Does your organization face difficulties with filling up vacancies? Ask yourself this question; “How do applicants experience your company during the application process?”

Categories: Recruitment


It’s a fact that you desire to attract strong and motivated employees who can contribute to your success. A thorough vetting process is of importance, but have you ever wondered how applicants experience your application process? An application process is a time to evaluate a potential match for both the employer as well as the employee. Did you know that a big share of applicants have a negative experience while applying for a job and that it directly affects your reputation? It is important for candidates to be treated with respect and get clarity about the procedure at an early stage. This does not only benefit your overall reputation, but it will also make a difference in the ability to speed up the process of hiring a suited candidate. Compared to a couple of years ago, there are plenty of jobs available and less talented candidates. Allowing for candidates to cherry pick an employer who shows that  they care about their (future) employees.

Job descriptions

An experience (positive or negative) starts with a look on a website where a vacancy is published. For candidates, it is important to get a good impression of a job, a potential career path and growth opportunities within a company. Especially when you are on a mission to recruit qualified and talented candidates, your opportunity to convince them that you are a great employer starts here.

We often see long job descriptions that are written purely from a company perspective, including long lists of desired qualities. A long and unrealistic list of expectations does not work in favor of a company. Instead, it can be of great value to show that you carefully thought about the role a future employee will fulfill in your company, and also list the opportunities that can arise for a candidate that fulfills the job successfully. By not just focussing on your own desires as a company, but showing that you care for the desires of a candidate, you will be taken seriously as a potential employer.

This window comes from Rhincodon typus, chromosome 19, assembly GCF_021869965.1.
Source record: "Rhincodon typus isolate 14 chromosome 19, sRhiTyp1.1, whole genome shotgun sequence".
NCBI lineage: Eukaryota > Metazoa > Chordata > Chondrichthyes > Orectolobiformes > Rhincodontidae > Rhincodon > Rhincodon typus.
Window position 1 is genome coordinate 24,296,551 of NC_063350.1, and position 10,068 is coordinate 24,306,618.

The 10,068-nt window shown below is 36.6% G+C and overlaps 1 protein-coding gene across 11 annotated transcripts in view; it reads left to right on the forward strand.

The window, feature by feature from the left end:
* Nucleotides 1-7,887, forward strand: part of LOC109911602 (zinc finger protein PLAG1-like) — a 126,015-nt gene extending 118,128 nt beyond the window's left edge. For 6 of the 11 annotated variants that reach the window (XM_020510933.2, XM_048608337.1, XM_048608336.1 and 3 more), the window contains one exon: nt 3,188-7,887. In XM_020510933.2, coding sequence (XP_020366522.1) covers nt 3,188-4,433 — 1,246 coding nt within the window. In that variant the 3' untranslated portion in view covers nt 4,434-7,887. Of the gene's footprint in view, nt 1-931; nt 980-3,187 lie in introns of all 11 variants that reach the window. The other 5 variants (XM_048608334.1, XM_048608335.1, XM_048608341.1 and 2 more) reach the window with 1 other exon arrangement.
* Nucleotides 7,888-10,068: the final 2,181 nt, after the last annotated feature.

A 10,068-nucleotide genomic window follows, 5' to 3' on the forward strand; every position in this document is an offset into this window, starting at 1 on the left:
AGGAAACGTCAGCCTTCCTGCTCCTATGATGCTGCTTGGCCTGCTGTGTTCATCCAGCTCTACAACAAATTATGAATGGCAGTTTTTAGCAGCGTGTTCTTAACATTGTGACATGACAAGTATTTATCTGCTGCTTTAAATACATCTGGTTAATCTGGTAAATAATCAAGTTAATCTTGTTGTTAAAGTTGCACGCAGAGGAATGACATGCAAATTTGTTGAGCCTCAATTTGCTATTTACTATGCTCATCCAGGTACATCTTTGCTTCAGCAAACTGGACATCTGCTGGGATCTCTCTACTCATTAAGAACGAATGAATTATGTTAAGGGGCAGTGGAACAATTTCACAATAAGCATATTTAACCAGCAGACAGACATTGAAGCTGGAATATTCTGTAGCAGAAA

People that are on the lookout for a new job, especially within the Millennial generation are not just looking for a job, but a company that shares the same values and interests. They spend time assessing a company where they potentially will spend a big chunk of their time. You can easily tap into this desire by showing how much you value employees.

The black hole...

A lot of organizations opt to use an automated applicant tracking system. For an HR employee this most likely is an efficient way to manage the flow of applications. For candidates, however, this is a big source of frustrations. Besides the fact that a system sometimes requires you to manually fill out multiple pages with your personal information, every application takes time. When they've taken the time to fill out all desired information, wrote up a letter and uploaded your resume, a candidate's efforts just disappear in a black hole after uploading. From that moment it is often unclear if and when you can expect a response and if your application will be considered by an actual person. It is also very rare to find contact information that lets candidates follow up on their application.

The message that you are sending to applicants is that you don’t want to free up time to be in touch with candidates, but only think of the needs of your company.

The automated message

Every company uses automated messages and this indeed is a very smart and useful tool to, for instance, confirm the receipt of a job application. But to use automated messages to tell “If you don’t receive a response from us within two weeks, you can assume we will not continue the application process with you”, shows a lack of respect for the time and effort a candidate has spent to show interest in your organization.